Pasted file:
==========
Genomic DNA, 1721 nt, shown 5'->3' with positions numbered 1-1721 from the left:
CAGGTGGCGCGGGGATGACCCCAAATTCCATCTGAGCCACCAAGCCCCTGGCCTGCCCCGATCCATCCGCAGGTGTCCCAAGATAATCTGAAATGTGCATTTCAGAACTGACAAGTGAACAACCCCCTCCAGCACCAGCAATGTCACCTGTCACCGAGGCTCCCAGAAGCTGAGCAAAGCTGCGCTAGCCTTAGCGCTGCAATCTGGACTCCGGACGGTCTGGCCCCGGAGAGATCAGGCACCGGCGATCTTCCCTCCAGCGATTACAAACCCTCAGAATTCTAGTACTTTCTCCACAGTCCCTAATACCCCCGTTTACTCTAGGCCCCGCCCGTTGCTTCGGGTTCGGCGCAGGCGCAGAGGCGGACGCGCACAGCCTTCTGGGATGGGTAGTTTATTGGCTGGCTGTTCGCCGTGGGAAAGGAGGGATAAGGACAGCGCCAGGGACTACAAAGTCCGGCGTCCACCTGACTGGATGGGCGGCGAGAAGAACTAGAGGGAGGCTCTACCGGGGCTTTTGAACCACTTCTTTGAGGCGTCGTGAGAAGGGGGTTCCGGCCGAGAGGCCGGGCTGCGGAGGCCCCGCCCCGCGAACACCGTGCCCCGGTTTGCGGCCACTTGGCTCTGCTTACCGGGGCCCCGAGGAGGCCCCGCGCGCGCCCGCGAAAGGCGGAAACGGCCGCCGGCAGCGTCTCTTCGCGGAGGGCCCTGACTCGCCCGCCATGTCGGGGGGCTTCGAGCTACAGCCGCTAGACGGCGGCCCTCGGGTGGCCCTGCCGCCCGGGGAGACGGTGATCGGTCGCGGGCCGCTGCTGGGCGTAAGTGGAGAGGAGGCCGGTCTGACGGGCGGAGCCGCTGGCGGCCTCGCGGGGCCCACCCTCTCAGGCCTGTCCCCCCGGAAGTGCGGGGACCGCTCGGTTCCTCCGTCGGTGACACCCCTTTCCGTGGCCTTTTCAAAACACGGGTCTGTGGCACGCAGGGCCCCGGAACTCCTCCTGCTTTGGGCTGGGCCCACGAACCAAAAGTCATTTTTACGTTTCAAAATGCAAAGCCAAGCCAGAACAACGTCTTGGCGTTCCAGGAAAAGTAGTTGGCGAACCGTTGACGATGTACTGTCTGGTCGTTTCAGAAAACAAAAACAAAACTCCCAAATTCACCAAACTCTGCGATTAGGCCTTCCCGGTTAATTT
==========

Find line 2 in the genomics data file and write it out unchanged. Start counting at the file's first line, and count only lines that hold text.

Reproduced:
CAGGTGGCGCGGGGATGACCCCAAATTCCATCTGAGCCACCAAGCCCCTGGCCTGCCCCGATCCATCCGCAGGTGTCCCAAGATAATCTGAAATGTGCATTTCAGAACTGACAAGTGAACAACCCCCTCCAGCACCAGCAATGTCACCTGTCACCGAGGCTCCCAGAAGCTGAGCAAAGCTGCGCTAGCCTTAGCGCTGCAATCTGGACTCCGGACGGTCTGGCCCCGGAGAGATCAGGCACCGGCGATCTTCCCTCCAGCGATTACAAACCCTCAGAATTCTAGTACTTTCTCCACAGTCCCTAATACCCCCGTTTACTCTAGGCCCCGCCCGTTGCTTCGGGTTCGGCGCAGGCGCAGAGGCGGACGCGCACAGCCTTCTGGGATGGGTAGTTTATTGGCTGGCTGTTCGCCGTGGGAAAGGAGGGATAAGGACAGCGCCAGGGACTACAAAGTCCGGCGTCCACCTGACTGGATGGGCGGCGAGAAGAACTAGAGGGAGGCTCTACCGGGGCTTTTGAACCACTTCTTTGAGGCGTCGTGAGAAGGGGGTTCCGGCCGAGAGGCCGGGCTGCGGAGGCCCCGCCCCGCGAACACCGTGCCCCGGTTTGCGGCCACTTGGCTCTGCTTACCGGGGCCCCGAGGAGGCCCCGCGCGCGCCCGCGAAAGGCGGAAACGGCCGCCGGCAGCGTCTCTTCGCGGAGGGCCCTGACTCGCCCGCCATGTCGGGGGGCTTCGAGCTACAGCCGCTAGACGGCGGCCCTCGGGTGGCCCTGCCGCCCGGGGAGACGGTGATCGGTCGCGGGCCGCTGCTGGGCGTAAGTGGAGAGGAGGCCGGTCTGACGGGCGGAGCCGCTGGCGGCCTCGCGGGGCCCACCCTCTCAGGCCTGTCCCCCCGGAAGTGCGGGGACCGCTCGGTTCCTCCGTCGGTGACACCCCTTTCCGTGGCCTTTTCAAAACACGGGTCTGTGGCACGCAGGGCCCCGGAACTCCTCCTGCTTTGGGCTGGGCCCACGAACCAAAAGTCATTTTTACGTTTCAAAATGCAAAGCCAAGCCAGAACAACGTCTTGGCGTTCCAGGAAAAGTAGTTGGCGAACCGTTGACGATGTACTGTCTGGTCGTTTCAGAAAACAAAAACAAAACTCCCAAATTCACCAAACTCTGCGATTAGGCCTTCCCGGTTAATTT